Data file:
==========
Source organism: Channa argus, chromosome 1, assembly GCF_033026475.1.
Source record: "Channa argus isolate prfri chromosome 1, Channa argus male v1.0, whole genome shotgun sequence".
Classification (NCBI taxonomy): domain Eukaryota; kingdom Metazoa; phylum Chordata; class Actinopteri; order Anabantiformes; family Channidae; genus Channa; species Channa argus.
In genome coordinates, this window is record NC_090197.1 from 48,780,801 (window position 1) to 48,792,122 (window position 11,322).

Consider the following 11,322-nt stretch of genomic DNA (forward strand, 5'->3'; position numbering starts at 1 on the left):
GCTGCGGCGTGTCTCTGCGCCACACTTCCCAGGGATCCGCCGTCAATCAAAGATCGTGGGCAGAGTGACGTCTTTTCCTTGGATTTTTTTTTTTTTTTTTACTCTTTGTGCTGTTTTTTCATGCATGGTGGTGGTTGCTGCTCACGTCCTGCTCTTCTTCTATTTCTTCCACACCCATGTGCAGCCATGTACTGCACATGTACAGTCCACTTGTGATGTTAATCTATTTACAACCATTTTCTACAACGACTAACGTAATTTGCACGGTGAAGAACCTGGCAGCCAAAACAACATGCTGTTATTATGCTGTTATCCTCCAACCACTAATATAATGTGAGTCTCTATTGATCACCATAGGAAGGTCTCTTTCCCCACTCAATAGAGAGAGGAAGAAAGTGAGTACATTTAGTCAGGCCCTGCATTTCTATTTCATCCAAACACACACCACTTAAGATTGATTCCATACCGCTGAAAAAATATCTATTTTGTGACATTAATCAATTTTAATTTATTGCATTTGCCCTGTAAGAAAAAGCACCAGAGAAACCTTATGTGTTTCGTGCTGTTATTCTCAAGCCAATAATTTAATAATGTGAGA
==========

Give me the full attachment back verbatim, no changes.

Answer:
Source organism: Channa argus, chromosome 1, assembly GCF_033026475.1.
Source record: "Channa argus isolate prfri chromosome 1, Channa argus male v1.0, whole genome shotgun sequence".
Classification (NCBI taxonomy): domain Eukaryota; kingdom Metazoa; phylum Chordata; class Actinopteri; order Anabantiformes; family Channidae; genus Channa; species Channa argus.
In genome coordinates, this window is record NC_090197.1 from 48,780,801 (window position 1) to 48,792,122 (window position 11,322).

Consider the following 11,322-nt stretch of genomic DNA (forward strand, 5'->3'; position numbering starts at 1 on the left):
GCTGCGGCGTGTCTCTGCGCCACACTTCCCAGGGATCCGCCGTCAATCAAAGATCGTGGGCAGAGTGACGTCTTTTCCTTGGATTTTTTTTTTTTTTTTTACTCTTTGTGCTGTTTTTTCATGCATGGTGGTGGTTGCTGCTCACGTCCTGCTCTTCTTCTATTTCTTCCACACCCATGTGCAGCCATGTACTGCACATGTACAGTCCACTTGTGATGTTAATCTATTTACAACCATTTTCTACAACGACTAACGTAATTTGCACGGTGAAGAACCTGGCAGCCAAAACAACATGCTGTTATTATGCTGTTATCCTCCAACCACTAATATAATGTGAGTCTCTATTGATCACCATAGGAAGGTCTCTTTCCCCACTCAATAGAGAGAGGAAGAAAGTGAGTACATTTAGTCAGGCCCTGCATTTCTATTTCATCCAAACACACACCACTTAAGATTGATTCCATACCGCTGAAAAAATATCTATTTTGTGACATTAATCAATTTTAATTTATTGCATTTGCCCTGTAAGAAAAAGCACCAGAGAAACCTTATGTGTTTCGTGCTGTTATTCTCAAGCCAATAATTTAATAATGTGAGA